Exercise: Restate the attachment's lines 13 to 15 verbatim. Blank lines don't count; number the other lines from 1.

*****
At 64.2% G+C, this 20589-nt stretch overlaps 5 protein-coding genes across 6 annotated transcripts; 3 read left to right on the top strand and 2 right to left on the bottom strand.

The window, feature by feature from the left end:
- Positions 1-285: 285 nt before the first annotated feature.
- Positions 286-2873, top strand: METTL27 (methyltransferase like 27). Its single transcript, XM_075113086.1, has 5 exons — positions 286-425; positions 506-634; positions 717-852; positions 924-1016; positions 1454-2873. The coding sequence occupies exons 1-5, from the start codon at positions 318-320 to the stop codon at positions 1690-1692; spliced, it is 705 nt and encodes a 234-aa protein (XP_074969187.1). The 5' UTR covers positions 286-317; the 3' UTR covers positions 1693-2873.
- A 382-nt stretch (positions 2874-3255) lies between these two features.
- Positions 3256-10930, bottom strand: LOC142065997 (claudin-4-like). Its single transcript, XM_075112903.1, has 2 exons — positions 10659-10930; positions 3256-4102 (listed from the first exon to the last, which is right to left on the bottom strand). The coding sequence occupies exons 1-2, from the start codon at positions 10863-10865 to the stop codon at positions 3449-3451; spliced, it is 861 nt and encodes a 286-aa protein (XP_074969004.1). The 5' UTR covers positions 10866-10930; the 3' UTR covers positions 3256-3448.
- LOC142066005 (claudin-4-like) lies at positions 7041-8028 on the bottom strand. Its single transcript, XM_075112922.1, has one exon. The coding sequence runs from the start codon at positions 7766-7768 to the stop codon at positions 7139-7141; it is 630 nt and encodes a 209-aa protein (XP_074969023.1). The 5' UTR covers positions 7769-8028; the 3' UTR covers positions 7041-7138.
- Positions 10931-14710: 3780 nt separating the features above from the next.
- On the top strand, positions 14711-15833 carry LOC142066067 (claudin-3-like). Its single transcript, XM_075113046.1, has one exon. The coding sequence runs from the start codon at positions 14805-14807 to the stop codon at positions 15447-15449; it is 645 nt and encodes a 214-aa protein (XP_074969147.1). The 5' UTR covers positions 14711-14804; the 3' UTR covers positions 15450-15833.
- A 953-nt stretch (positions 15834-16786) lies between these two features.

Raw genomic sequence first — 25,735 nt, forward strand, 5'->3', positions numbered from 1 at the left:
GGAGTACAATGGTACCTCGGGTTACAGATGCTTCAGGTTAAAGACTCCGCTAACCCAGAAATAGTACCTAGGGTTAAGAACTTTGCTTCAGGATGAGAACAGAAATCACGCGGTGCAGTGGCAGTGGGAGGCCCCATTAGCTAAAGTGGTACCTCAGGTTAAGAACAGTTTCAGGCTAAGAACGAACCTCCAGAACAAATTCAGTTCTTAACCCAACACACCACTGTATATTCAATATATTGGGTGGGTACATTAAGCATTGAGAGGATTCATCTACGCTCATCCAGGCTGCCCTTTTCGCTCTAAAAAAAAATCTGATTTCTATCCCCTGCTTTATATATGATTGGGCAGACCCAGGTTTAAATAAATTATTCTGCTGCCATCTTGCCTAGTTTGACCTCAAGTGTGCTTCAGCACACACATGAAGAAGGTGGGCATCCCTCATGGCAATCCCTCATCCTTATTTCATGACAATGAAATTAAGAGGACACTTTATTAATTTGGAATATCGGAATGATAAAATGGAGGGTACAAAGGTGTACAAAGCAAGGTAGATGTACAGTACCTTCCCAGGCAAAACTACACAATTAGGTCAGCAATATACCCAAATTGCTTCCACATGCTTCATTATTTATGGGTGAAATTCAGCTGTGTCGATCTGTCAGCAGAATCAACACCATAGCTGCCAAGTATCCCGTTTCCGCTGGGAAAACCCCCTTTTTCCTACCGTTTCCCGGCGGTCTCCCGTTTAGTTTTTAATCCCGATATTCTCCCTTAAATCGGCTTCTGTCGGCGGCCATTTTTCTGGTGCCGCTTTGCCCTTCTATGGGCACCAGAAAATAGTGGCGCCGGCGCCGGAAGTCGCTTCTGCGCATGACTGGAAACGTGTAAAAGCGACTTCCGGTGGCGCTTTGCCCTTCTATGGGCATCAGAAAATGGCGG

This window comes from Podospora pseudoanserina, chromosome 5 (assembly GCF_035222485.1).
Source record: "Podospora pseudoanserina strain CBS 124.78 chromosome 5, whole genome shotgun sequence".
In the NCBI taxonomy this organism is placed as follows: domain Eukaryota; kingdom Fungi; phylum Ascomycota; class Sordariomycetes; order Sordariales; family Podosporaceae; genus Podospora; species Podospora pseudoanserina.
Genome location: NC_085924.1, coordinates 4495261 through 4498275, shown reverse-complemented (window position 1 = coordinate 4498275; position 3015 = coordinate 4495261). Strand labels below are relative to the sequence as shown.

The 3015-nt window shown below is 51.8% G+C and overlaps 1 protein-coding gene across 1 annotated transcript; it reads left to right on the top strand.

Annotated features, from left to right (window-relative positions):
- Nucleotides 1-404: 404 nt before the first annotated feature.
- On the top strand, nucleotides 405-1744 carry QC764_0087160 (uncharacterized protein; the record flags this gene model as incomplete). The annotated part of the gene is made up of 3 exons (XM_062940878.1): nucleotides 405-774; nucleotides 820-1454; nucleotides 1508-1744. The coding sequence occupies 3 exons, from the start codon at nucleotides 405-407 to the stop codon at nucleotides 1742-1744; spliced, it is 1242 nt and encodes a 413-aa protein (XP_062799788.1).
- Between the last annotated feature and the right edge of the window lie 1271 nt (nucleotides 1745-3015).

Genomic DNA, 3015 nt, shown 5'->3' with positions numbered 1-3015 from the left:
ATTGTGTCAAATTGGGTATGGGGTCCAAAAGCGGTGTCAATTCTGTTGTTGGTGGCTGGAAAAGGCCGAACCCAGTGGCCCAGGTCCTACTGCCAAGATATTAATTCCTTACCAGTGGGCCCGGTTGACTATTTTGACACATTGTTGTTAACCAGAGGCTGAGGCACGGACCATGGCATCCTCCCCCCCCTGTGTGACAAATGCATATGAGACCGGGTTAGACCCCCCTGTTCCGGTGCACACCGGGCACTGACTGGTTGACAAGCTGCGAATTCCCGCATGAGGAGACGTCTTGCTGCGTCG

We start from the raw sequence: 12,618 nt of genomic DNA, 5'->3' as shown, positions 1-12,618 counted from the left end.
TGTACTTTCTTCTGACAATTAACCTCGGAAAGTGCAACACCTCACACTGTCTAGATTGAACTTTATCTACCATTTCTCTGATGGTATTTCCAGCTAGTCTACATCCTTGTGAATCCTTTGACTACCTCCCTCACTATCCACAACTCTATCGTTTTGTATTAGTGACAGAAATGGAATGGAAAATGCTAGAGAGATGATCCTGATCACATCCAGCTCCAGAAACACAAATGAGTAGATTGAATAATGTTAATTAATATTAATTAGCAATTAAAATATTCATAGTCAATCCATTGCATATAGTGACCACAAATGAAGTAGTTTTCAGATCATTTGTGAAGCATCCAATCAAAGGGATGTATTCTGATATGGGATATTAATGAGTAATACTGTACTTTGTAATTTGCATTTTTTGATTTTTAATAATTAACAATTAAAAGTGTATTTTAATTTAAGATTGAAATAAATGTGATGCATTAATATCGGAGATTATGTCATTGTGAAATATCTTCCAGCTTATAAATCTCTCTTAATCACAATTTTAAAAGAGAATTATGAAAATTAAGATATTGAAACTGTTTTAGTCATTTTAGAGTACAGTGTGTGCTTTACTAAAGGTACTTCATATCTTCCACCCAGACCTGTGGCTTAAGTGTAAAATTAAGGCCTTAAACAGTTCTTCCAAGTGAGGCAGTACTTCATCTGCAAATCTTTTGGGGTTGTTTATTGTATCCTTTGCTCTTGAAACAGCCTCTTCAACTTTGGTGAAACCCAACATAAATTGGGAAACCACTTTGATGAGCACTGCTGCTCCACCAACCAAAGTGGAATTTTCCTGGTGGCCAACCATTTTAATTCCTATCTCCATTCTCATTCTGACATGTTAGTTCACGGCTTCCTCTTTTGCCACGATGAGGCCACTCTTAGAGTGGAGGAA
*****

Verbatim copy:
This window comes from Podospora pseudoanserina, chromosome 5 (assembly GCF_035222485.1).
Source record: "Podospora pseudoanserina strain CBS 124.78 chromosome 5, whole genome shotgun sequence".
In the NCBI taxonomy this organism is placed as follows: domain Eukaryota; kingdom Fungi; phylum Ascomycota; class Sordariomycetes; order Sordariales; family Podosporaceae; genus Podospora; species Podospora pseudoanserina.